With a wide range of styles and functions available, if you throw a stone it’s not hard to hit a robot vacuum that promises the ability to both vacuum and mop. What makes iRobot’s Roomba Combo j7+ stand out as a robot vacuum is how it approaches these two functions.
Unlike other two-in-one robot vacuums, where you need to manually attach the mopping pads, the Combo j7+ uses a retractable one. Now, when the Roomba enters an area with hard flooring (be it tiles or wooden floorboards), it will automatically lower its mopping pad to start cleaning.
So, does the Roomba Combo j7+ robovac suck or does it suck?
Setting up and running the Combo j7+
Out of the box, the Combo j7 is pretty sleek and unassuming to look at. It’s about a foot wide and not very heavy (which is good, because you’ll need to flip it over to take out the water tank).
I’ve seen a few other robovac auto-empty stations that are quite tall, but I found the one that came with the Combo’s to be compact enough that it doesn’t draw that much attention to itself. My partner and I only had to slightly adjust a shelf in our living room to make space for the Clean Base, which is just short enough that it fits under a power point. It’s recommended that you leave a certain amount of space around the Clean Base clear, so the Roomba can properly navigate its way home (the Combo j7+ includes the Clean Base, while the Combo j7 is just the robovac).
Before having the Combo j7+ make its first clean, iRobot recommends letting it make two mapping runs, to let it generate a smart map of your home in the companion app. I let it do this, with each run taking about an hour, with the end result being a pretty accurate layout of our living room, dining room, bathroom and kitchen. After that, I fired up the robovac and let it clean the entire apartment, which took just over an hour to complete (and that’s with a double pass).
When running, the robovac isn’t too loud, although when it empties itself into the clean station, it sounds like an aeroplane engine powering up. It scares the crap out of me each time.
The curse of living somewhere that’s 90% carpet is that it’s easy for dust and grit to collect if I don’t stay on top of cleaning, which usually causes hell with my allergies. I’ve been pretty happy with the end results of the Combo’s cleans and keeping it to a regular schedule means I’m less inclined to accidentally trigger any sneezing fits. While the Roomba can’t get fully into corners (the curse of the robovac), the side cleaner brush does a good job of hitting those dusty edges and feeding it into the Combo’s cleaning head. Its edge and surface detection is solid. The step onto our balcony from our living could make for a nasty fall, but the Combo j7+ has fully avoided hurling itself off it every time it approached it.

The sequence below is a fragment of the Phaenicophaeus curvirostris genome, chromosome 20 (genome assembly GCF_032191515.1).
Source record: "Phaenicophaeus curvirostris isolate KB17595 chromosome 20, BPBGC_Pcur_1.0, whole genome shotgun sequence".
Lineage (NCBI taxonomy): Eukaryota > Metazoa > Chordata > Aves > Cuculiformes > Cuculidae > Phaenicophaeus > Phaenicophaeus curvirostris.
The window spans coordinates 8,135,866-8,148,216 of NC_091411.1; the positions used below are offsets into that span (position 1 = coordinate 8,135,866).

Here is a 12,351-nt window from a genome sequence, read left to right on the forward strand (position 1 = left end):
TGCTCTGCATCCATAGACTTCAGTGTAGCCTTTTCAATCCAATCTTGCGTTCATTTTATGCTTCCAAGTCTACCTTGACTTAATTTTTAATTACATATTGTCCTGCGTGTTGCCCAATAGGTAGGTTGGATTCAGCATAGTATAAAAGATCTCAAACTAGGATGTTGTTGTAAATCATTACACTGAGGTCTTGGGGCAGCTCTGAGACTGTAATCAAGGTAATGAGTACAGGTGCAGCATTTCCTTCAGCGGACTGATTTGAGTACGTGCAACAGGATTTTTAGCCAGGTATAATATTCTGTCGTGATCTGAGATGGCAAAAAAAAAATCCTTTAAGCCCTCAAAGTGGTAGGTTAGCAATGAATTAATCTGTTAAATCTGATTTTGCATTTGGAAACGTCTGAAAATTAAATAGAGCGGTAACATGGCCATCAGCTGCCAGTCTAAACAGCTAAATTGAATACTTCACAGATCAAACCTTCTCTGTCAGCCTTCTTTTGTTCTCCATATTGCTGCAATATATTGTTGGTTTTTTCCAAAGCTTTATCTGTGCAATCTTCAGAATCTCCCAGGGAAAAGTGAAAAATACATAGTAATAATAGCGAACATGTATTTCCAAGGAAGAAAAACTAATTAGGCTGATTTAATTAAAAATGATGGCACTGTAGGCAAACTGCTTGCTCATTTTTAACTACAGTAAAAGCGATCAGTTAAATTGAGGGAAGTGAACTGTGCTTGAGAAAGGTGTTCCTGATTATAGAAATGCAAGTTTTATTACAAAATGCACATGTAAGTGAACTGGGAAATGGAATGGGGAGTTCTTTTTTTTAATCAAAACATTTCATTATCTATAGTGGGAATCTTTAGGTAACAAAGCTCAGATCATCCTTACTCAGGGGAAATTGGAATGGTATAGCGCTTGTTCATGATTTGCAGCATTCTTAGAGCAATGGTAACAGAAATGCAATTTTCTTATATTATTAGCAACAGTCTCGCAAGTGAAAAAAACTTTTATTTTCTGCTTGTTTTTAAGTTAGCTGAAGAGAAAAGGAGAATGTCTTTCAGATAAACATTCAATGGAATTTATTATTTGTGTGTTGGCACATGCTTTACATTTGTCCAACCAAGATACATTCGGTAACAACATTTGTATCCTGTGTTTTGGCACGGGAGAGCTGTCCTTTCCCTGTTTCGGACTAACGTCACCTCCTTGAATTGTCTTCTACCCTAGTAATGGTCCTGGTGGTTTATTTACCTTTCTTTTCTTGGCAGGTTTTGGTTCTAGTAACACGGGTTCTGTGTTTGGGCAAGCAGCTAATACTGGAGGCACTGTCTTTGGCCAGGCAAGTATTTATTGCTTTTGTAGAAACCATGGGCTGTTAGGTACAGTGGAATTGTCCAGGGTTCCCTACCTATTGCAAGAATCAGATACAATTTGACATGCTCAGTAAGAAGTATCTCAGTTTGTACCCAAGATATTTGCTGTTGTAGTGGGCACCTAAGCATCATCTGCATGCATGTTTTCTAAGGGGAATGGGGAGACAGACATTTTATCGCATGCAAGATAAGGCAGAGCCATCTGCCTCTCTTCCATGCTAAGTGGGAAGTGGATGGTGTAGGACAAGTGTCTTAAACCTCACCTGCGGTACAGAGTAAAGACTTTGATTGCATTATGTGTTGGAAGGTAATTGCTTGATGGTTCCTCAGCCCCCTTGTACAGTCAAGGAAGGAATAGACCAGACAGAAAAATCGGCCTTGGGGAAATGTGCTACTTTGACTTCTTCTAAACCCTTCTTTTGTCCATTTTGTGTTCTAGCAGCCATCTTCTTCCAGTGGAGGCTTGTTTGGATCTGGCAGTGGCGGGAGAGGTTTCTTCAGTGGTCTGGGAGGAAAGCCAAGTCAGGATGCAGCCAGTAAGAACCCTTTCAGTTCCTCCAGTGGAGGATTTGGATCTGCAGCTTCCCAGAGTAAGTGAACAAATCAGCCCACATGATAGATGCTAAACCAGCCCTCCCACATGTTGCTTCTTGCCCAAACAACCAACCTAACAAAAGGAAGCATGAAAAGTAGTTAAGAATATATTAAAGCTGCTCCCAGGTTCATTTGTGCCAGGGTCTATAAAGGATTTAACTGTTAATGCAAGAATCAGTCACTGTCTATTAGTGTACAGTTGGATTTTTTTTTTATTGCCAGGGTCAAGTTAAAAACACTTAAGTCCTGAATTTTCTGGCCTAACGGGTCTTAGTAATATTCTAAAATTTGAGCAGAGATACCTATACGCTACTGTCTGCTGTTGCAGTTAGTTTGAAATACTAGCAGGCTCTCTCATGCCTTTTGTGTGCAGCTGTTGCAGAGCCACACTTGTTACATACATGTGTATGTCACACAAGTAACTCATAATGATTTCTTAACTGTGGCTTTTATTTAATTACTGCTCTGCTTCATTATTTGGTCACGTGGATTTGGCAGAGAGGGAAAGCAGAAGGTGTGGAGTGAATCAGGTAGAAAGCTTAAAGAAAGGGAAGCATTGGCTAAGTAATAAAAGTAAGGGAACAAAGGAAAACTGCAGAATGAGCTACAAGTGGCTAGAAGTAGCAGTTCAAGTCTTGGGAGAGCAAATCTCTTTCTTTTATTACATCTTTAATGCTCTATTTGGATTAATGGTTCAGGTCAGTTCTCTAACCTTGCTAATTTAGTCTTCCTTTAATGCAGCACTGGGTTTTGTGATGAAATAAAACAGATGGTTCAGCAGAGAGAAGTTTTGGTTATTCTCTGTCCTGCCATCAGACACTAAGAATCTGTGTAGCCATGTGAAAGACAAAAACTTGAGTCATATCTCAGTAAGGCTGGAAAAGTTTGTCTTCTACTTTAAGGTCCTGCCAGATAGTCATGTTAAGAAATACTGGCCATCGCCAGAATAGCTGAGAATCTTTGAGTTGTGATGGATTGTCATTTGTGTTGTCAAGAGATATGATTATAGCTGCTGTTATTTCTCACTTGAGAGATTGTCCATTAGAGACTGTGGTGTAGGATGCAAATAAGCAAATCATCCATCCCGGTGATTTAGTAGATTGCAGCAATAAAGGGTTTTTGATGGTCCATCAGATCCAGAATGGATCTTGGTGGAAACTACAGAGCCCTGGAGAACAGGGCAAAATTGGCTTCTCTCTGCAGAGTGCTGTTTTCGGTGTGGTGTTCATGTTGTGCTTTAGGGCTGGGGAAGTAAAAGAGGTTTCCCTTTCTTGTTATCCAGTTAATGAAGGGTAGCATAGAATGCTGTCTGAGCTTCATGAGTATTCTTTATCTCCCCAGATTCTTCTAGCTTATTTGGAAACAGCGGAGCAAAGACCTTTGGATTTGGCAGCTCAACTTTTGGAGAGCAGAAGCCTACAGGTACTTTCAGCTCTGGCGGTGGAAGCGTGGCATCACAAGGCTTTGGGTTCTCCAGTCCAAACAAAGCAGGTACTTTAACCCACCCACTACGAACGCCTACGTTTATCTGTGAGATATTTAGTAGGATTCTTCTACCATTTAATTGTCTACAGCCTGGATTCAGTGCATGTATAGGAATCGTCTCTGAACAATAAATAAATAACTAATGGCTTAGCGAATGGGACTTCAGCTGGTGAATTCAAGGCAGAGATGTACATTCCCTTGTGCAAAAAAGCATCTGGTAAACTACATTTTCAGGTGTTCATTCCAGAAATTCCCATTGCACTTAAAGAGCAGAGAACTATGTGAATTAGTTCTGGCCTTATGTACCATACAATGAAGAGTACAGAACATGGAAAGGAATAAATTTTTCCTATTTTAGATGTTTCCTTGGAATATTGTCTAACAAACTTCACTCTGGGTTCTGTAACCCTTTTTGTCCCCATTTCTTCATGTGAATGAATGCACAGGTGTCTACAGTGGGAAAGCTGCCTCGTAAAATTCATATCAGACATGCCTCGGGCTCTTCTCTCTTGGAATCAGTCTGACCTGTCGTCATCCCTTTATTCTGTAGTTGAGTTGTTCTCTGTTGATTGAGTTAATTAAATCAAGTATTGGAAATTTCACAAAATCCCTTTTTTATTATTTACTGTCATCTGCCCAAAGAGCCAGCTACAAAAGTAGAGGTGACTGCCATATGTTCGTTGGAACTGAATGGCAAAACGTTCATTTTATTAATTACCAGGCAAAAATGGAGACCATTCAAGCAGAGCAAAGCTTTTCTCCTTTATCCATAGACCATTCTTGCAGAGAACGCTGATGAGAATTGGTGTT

How does it go as a mop?
While I have no complaints about its vacuuming abilities, I’m not totally sold on its mopping. While the mopping isn’t bad, it’s just fine. While it does a good job of scrubbing off any dirt or shoeprints from the white tiles, I found that it struggled a bit with more stubborn stains. I’ve needed to do multiple passes on high to really get it clean. I don’t know if this is a case of the pad not being big enough, or having enough pressure applied so it can really pull up those dirty spots.
To circle back to its edge detection, the Combo j7+ hasn’t sprayed water on any carpeted surfaces. When it would lean over the edge of the kitchen into the living room, it would sense the change in surface and either back itself up or retract the mop. The Combo j7+ has a 240mL tank of water, which you can easily pop out to fill up. Plus, not having to touch a sopping wet pad to remove the mopping attachment is definitely a plus.
If you are looking for a robovac, especially for the mopping feature, I’d recommend weighing up the size of your home beforehand. I live in an apartment where the only tiled rooms are the kitchen and bathroom – relatively smaller spaces so I don’t need to top up the water that frequently. I can’t imagine using this to clean a larger place with minimal carpet (be it tiles or hardwood).
The smart stuff
The Combo is constantly updating the map when making cleaning runs, but you can also set it to make more solo mapping runs if you want. Part of its mapping function is that it lets you set dividers for each room, allowing you to get a bit more specific when it comes to tidying certain areas. Breaking down the house by rooms is a handy feature, and the app is intuitive enough to give decent suggestions on where to create borders.